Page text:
Over the weekend, I had to open a new web account which required my email address and a secure password. I hate thinking up passwords. I hate recording them in a notebook, which is becoming as large as the English Oxford Dictionary. And I hate having to look up a password up each time I forget it, which is often. I admit, I’m slow to catch on to survival techniques in the virtual world. Happily, Tracy Saelinger has some suggestions. ( “Foolproof P@$$WoRD$,” by Tracy Saelinger, July/August Woman’s Day, pg. 145.) She suggest that besides choosing a favorite phrase and mixing upper with lower case letters, we swap a few symbols for letters, as she did in P@$$WoRD$. The suggestion is simple, easy to implement and only one of many found in her article.
Of course, creating a strong password isn’t the same as remembering it, and Saelinger has recommendations for that worry, too. Her first is to eliminate my three-ring binder and store my passwords in the Cloud at sites like icloud.com or onedrive.com. Unfortunately, I’m not comfortable with that idea, though I pass it along for those who are interested. But I figure If China can hack into the U. S. State Department, why should I assume the Cloud is safe?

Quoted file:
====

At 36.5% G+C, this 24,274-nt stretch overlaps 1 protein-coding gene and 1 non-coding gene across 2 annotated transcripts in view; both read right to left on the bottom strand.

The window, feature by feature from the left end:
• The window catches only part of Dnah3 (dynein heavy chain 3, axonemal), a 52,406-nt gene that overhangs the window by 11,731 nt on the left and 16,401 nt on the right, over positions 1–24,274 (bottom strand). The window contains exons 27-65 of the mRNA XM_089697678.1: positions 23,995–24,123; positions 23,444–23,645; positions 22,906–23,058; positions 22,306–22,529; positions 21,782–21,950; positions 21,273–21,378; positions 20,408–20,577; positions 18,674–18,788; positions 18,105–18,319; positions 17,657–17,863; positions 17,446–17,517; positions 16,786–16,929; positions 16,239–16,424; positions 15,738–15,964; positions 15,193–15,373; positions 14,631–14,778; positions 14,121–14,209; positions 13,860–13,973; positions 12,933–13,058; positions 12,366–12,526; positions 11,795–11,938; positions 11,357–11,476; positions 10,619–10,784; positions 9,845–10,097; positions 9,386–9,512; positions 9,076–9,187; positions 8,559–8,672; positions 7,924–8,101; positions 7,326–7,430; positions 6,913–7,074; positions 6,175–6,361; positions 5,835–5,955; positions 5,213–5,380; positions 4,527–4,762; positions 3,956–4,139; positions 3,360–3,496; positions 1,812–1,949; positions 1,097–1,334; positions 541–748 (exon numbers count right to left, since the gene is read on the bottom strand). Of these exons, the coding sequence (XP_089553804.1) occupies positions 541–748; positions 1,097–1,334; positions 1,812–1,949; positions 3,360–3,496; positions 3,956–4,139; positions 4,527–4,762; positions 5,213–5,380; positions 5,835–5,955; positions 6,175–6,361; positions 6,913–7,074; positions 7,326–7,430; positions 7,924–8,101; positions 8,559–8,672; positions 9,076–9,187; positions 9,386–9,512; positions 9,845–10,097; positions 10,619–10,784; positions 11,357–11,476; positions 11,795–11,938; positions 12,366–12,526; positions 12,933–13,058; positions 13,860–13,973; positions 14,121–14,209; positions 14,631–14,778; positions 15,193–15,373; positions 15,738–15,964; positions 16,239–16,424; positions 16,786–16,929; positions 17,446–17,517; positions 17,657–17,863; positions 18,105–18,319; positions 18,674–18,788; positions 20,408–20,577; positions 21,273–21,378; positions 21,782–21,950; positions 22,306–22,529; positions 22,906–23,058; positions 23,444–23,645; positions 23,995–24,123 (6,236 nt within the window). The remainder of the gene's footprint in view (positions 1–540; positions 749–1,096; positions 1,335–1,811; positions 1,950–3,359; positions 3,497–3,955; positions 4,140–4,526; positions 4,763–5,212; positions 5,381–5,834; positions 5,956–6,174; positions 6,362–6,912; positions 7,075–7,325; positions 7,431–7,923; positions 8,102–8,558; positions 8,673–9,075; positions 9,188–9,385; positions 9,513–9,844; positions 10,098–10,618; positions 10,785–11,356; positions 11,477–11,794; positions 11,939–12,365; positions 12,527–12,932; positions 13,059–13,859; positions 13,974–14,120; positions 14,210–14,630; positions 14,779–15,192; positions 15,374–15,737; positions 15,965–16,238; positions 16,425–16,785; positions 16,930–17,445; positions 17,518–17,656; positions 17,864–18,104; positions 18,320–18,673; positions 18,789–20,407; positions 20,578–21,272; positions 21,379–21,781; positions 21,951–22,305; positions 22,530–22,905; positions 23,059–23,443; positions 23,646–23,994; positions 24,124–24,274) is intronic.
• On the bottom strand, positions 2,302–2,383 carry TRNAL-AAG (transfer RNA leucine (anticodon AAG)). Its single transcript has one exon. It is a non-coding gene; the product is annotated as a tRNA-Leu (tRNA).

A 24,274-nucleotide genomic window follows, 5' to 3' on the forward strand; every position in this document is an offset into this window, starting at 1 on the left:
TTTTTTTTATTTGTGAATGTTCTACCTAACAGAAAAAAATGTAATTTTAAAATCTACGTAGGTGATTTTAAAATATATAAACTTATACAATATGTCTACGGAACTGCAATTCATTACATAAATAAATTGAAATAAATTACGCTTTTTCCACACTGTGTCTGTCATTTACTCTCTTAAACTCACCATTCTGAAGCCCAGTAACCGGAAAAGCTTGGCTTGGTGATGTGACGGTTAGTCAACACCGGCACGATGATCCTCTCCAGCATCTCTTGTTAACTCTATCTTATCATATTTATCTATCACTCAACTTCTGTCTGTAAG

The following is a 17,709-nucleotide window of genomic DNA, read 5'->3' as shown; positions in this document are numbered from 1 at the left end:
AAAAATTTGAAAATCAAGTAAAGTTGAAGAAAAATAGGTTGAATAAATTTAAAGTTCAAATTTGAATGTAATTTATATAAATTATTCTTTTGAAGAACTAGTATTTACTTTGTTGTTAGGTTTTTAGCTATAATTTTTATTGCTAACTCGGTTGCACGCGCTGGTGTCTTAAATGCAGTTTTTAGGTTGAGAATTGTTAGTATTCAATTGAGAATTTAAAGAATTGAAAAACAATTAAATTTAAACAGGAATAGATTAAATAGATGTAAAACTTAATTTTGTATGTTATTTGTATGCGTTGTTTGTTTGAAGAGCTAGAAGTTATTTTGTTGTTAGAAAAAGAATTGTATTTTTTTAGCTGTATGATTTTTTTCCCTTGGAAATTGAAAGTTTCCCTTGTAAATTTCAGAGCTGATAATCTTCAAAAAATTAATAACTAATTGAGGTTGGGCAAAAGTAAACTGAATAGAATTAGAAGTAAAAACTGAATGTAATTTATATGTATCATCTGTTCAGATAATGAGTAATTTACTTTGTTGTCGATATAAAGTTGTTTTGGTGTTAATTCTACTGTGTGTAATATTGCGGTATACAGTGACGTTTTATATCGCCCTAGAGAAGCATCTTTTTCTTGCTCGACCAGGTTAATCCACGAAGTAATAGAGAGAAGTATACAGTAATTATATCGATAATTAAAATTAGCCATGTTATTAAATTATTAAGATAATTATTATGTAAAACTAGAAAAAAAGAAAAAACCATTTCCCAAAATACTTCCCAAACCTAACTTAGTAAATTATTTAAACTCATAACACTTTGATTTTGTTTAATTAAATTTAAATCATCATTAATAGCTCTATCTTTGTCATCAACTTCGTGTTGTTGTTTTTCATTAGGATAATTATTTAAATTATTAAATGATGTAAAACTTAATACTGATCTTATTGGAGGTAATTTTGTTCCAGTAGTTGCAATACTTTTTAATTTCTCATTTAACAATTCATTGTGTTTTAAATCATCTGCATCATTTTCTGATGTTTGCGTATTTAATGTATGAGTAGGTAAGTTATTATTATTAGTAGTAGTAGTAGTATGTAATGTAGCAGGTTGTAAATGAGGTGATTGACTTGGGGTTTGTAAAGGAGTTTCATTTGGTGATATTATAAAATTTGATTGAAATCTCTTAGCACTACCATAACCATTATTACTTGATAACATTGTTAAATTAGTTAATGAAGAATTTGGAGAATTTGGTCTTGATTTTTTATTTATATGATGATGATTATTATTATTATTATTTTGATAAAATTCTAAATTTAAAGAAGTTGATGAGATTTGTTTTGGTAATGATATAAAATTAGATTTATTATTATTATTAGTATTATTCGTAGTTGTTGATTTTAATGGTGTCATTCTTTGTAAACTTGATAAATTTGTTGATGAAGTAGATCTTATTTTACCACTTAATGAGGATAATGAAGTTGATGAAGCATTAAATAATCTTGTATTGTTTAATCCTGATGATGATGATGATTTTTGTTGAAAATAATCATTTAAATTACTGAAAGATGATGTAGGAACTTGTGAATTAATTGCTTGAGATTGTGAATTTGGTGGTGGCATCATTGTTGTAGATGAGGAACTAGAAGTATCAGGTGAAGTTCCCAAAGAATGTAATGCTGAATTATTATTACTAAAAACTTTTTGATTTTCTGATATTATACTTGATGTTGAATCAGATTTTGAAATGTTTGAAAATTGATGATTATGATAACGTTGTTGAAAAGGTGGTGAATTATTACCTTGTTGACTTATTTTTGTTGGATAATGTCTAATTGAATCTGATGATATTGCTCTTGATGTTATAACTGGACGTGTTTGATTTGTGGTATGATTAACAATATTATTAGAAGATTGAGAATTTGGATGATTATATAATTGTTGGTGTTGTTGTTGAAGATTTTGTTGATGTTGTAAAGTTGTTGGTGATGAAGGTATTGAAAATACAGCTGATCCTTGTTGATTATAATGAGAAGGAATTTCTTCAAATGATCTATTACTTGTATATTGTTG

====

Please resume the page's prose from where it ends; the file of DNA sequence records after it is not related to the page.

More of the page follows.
Saelinger anticipates my worry. If I don’t like the Cloud, I can chose a commercial app which stores passwords on my computer or I can have someone to create a personal app. Either way, the app will make it possible for my correct password to be entered each time I log in. Unfortunately, like the Cloud, my computer can be hacked and becomes especially vulnerable if I chose an app from a company overseas. Saelinger recommends the safest options are: RoboForm, LastPass, DataVault or mSecure.
Saelinger has given me lots of choices for selecting and storing passwords, I admit. But after reading her article, I’m convinced my cheapest choice and the one that offers the greatest security may be is my three-ring binder.